we got through Nenana, we saw a bit of blue on the horizon. Was
it possible? Could it be clear in the Denali area? We kept our hopes
up as we drove on. And then the range came into view. It was still
a good 20-30 miles in the distance, but we could see it. After driving
more than 80 miles in snow and clouds, to say we were excited is
always, we both scanned the horizon and the landscape on each side
of the road. No matter how many times I see a moose (or a moose
family), I am thrilled. They are just awesome creatures, even though
some may say they have goofy faces. I think they're cute myself
- especially the babies and yearlings. Out of the corner of my eye,
I saw three long-legged figures nibbling on some birch trees. Steve
was driving fast, but put on the brakes and made a U-turn so I could
go back and get some photos.
As is usual, my view was mostly of moose bottoms, rather than pretty
faces. I asked Steve to whistle - hoping the sound would at least
get them to turn toward us. The shrill sound definitely got their
attention, and all three turned in unison to see where it was coming
from. While I still had a nice view of mom's rear, I at least got
to see her lovely face as well. In about a month or so, if I'm lucky,
I'll catch a glimpse of newborn calves.
Snow flurries started again as we got closer to the park entrance.
We hoped this didn't cause the rangers to close the gate, and were
happy to see that the gates stood wide open. It was still cloudy
and visibility wasn't good at all, but we thought we'd make the
most of the drive anyway. And then, about halfway to Savage River,
the clouds thinned and blue skies peeked through. With every mile,
the skies got clearer and bluer. It was simply awesome!
At Savage River, we got out of the truck and stood for a good fifteen
minutes, just enjoying the peacefulness of our surroundings. We
heard ptarmigans calling to each other, but even with the binoculars,
Steve couldn't spot any. They're very adept at blending into the
landscape with their pure white feathers. But I was pleasantly surprised
to see one as we made our way back out of the park. He ran under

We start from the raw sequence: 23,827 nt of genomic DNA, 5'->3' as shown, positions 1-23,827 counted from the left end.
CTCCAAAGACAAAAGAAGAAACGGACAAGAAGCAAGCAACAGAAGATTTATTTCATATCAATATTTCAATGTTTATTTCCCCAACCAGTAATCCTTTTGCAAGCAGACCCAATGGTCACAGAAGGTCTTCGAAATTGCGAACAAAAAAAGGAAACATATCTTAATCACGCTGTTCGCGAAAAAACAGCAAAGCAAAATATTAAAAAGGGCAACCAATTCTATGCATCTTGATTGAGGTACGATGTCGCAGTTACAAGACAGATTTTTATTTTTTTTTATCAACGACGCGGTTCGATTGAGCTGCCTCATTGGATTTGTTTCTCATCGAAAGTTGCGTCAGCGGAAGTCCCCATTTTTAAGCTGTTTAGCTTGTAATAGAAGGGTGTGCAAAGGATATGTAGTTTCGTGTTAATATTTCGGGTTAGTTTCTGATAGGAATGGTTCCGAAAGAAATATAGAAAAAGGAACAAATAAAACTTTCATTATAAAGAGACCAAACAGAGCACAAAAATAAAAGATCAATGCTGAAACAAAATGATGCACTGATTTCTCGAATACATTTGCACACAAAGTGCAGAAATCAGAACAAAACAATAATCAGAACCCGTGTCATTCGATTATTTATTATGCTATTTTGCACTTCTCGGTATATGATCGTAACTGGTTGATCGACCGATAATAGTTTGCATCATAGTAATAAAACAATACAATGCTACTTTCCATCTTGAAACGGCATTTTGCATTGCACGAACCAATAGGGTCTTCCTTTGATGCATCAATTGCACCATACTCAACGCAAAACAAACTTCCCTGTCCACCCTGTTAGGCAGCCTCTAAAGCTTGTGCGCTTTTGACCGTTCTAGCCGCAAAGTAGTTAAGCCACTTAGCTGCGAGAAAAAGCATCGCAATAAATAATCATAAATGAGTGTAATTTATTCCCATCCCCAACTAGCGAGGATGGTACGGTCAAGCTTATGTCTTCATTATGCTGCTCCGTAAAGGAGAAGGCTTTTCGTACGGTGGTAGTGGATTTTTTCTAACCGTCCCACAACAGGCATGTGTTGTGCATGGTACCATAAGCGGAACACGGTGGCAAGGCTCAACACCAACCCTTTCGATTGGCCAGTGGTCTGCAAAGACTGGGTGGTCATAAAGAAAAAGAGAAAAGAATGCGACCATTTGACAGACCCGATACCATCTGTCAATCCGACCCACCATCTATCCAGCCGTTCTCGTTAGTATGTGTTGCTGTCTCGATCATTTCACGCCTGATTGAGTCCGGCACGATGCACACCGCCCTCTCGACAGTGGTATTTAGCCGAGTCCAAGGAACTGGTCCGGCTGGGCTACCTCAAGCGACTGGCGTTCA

bushes and flew across snowdrifts, making the task of photographing
him much more difficult, but I managed to pull it off.
The drive home was under much clearer skies. As we drove through
Nenana, I could see the tripod on the Tanana River. The tripod is
erected for the Nenana Ice Classic. From the web: The `Nenana
Ice Classic' is a betting lottery which began at Nenana, Alaska,
back in 1917 and has been run annually ever since. In January each
year the townspeople mount a tripod out on the frozen Tanana River
which runs through the town. The tripod is secured firmly to the
ice and a rope run from the tripod to a clock mechanism at the shore.
When the ice breaks up in late April or early May, the tripod gives
way, gets carried only a short distance, finally tripping the clock.
The time is then recorded. The lottery organizers take bets from
people all over the world, the winner being the person who can make
the closest prediction of the actual date and time of breakup. (Last
year 46 winners split $285,000)
On Monday, Steve had an appointment to talk to a career counselor.
Although the point of R&R is to relax and have some downtime,
with retirement imminent, Steve and I decided to set aside a few
days so that he could talk to personnel in the ACAP (Army Career
and Alumni Program) office. He received a lot of informational handouts
as well as important info about post-retirement employment. We're
both very nervous about life after retirement, but there's no point
in stressing out about it now. First we need to put this deployment
behind us. Then we can focus on life after the army.
(4/12) was my father's birthday. It's always a very melancholy day
for me. If he were still alive, he'd be 72 years old. I imagine
what life would be like with him still in it, and I get sad. I know
he would have loved to visit Alaska - and I would have loved to
have shown him around. I can't believe it's been almost 10 years
since he left this world. While I don't dwell on his passing quite
so much any longer, and most of my memories are indeed happy ones,
there are still those moments when my eyes fill with tears because
I miss him so much. I still 'talk' to him. I want to believe he
is looking down on me and my family and playing the role of guardian
angel. I feel his presence around me often and I savor those moments
when memories of him pop into my mind.
took another drive yesterday. Our destination was Chena Hot Springs
Resort. We've been out to the 'resort' many times, and we make the
drive purely for relaxation and scenic purposes. Chena Hot Springs
Rd. is usually a good drive to see moose. Yesterday wasn't a good
day for wildlife sightings. Well, except for Snow Buntings - and
there were lots of them!
Just as a test, I'm going to attempt to show a video I made here.
I took my old Canon G2 with me because it has video capabilities.
While we were driving to Chena Hot Springs, I shot short spurts
of video with it. Then I merged them together into a longer movie.
I have no idea how long it will take for this video to download.
If you're on dialup, I'm going to assume it's going to be a lengthy
wait. I apologize for that. I also apologize for the pure goofiness
of this movie. I guess you could say that we've been totally 'drunk'
on happiness at seeing each other again. (The quality isn't all
that great either - sorry!)
More photos from Chena Hot Springs Resort: